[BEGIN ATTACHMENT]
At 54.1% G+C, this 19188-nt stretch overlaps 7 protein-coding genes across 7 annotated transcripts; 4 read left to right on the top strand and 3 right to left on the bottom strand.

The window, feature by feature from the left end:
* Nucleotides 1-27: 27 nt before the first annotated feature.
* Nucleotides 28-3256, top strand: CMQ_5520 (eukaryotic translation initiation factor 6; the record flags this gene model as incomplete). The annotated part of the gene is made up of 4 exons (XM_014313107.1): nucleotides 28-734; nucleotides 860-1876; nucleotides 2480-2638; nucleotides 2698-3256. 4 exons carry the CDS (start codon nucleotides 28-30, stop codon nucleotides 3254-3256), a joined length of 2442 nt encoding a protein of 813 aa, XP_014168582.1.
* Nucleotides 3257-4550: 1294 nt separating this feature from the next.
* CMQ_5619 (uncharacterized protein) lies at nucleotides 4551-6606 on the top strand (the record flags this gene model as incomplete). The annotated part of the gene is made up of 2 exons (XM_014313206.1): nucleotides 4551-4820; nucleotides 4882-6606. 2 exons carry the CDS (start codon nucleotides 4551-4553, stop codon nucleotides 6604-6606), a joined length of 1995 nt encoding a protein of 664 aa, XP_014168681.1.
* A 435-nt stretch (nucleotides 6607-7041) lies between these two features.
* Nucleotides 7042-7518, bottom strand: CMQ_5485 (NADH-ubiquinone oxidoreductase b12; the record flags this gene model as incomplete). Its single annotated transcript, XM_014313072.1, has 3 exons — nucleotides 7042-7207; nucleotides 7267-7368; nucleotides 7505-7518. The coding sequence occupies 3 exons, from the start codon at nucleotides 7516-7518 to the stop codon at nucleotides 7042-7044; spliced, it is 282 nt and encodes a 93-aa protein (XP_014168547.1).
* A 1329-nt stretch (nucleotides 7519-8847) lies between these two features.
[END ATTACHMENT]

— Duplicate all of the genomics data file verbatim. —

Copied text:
At 54.1% G+C, this 19188-nt stretch overlaps 7 protein-coding genes across 7 annotated transcripts; 4 read left to right on the top strand and 3 right to left on the bottom strand.

The window, feature by feature from the left end:
* Nucleotides 1-27: 27 nt before the first annotated feature.
* Nucleotides 28-3256, top strand: CMQ_5520 (eukaryotic translation initiation factor 6; the record flags this gene model as incomplete). The annotated part of the gene is made up of 4 exons (XM_014313107.1): nucleotides 28-734; nucleotides 860-1876; nucleotides 2480-2638; nucleotides 2698-3256. 4 exons carry the CDS (start codon nucleotides 28-30, stop codon nucleotides 3254-3256), a joined length of 2442 nt encoding a protein of 813 aa, XP_014168582.1.
* Nucleotides 3257-4550: 1294 nt separating this feature from the next.
* CMQ_5619 (uncharacterized protein) lies at nucleotides 4551-6606 on the top strand (the record flags this gene model as incomplete). The annotated part of the gene is made up of 2 exons (XM_014313206.1): nucleotides 4551-4820; nucleotides 4882-6606. 2 exons carry the CDS (start codon nucleotides 4551-4553, stop codon nucleotides 6604-6606), a joined length of 1995 nt encoding a protein of 664 aa, XP_014168681.1.
* A 435-nt stretch (nucleotides 6607-7041) lies between these two features.
* Nucleotides 7042-7518, bottom strand: CMQ_5485 (NADH-ubiquinone oxidoreductase b12; the record flags this gene model as incomplete). Its single annotated transcript, XM_014313072.1, has 3 exons — nucleotides 7042-7207; nucleotides 7267-7368; nucleotides 7505-7518. The coding sequence occupies 3 exons, from the start codon at nucleotides 7516-7518 to the stop codon at nucleotides 7042-7044; spliced, it is 282 nt and encodes a 93-aa protein (XP_014168547.1).
* A 1329-nt stretch (nucleotides 7519-8847) lies between these two features.